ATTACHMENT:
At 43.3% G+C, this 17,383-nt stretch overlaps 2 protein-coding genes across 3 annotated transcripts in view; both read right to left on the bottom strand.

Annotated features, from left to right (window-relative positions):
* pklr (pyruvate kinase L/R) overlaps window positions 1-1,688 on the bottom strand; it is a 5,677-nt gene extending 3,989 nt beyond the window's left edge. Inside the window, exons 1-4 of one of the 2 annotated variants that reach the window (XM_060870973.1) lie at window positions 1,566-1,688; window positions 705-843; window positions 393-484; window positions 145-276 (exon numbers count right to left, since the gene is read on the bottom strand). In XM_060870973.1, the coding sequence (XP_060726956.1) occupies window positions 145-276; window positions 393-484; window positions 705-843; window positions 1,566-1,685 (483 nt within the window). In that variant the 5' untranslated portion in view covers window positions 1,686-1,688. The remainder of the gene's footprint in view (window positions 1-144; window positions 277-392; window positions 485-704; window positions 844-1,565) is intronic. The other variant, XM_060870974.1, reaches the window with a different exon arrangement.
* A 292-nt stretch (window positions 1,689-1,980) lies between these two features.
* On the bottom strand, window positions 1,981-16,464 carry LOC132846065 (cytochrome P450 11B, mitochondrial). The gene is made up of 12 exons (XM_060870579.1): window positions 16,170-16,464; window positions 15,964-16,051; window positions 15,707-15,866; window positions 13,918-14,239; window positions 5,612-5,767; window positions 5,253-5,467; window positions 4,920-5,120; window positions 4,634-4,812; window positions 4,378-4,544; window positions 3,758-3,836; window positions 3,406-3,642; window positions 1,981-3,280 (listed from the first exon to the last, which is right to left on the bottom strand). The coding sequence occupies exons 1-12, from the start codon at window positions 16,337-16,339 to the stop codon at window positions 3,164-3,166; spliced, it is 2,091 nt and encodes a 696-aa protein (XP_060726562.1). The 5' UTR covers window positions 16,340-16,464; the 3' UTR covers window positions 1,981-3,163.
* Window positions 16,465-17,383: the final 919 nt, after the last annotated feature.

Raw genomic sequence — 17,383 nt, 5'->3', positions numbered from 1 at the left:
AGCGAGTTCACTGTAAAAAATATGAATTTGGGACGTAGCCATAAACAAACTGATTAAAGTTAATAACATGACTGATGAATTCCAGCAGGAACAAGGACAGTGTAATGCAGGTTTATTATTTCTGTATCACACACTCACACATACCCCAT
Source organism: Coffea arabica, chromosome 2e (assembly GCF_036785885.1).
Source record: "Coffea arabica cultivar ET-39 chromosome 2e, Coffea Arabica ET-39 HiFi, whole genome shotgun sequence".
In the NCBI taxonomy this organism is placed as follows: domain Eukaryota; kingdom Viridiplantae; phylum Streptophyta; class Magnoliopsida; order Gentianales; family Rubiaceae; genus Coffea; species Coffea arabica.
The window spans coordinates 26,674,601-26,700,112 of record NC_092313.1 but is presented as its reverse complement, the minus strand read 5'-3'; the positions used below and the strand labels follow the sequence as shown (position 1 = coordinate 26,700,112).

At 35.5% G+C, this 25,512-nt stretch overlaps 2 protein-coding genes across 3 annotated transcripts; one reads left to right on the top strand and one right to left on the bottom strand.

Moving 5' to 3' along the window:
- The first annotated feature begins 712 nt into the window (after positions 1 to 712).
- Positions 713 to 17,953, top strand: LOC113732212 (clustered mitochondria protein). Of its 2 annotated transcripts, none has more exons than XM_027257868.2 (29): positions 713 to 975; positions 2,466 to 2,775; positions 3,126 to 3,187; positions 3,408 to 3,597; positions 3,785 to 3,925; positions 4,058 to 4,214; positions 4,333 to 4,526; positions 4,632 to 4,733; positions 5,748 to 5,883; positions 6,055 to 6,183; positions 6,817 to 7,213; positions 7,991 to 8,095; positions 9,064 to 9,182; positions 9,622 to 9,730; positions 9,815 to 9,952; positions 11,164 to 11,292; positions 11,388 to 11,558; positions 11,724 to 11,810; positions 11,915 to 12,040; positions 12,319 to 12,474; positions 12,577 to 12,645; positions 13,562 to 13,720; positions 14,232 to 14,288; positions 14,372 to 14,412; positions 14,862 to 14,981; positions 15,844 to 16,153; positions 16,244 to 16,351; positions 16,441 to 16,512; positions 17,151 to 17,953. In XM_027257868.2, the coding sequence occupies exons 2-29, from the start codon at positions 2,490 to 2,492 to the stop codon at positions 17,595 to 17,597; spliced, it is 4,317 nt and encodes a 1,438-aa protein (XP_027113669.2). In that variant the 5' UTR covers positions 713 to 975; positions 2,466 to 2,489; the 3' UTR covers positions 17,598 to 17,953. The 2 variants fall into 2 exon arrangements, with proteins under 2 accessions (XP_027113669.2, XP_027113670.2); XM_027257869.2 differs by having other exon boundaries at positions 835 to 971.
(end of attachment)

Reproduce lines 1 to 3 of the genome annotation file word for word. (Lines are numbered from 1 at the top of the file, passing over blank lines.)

At 43.3% G+C, this 17,383-nt stretch overlaps 2 protein-coding genes across 3 annotated transcripts in view; both read right to left on the bottom strand.

Annotated features, from left to right (window-relative positions):
* pklr (pyruvate kinase L/R) overlaps window positions 1-1,688 on the bottom strand; it is a 5,677-nt gene extending 3,989 nt beyond the window's left edge. Inside the window, exons 1-4 of one of the 2 annotated variants that reach the window (XM_060870973.1) lie at window positions 1,566-1,688; window positions 705-843; window positions 393-484; window positions 145-276 (exon numbers count right to left, since the gene is read on the bottom strand). In XM_060870973.1, the coding sequence (XP_060726956.1) occupies window positions 145-276; window positions 393-484; window positions 705-843; window positions 1,566-1,685 (483 nt within the window). In that variant the 5' untranslated portion in view covers window positions 1,686-1,688. The remainder of the gene's footprint in view (window positions 1-144; window positions 277-392; window positions 485-704; window positions 844-1,565) is intronic. The other variant, XM_060870974.1, reaches the window with a different exon arrangement.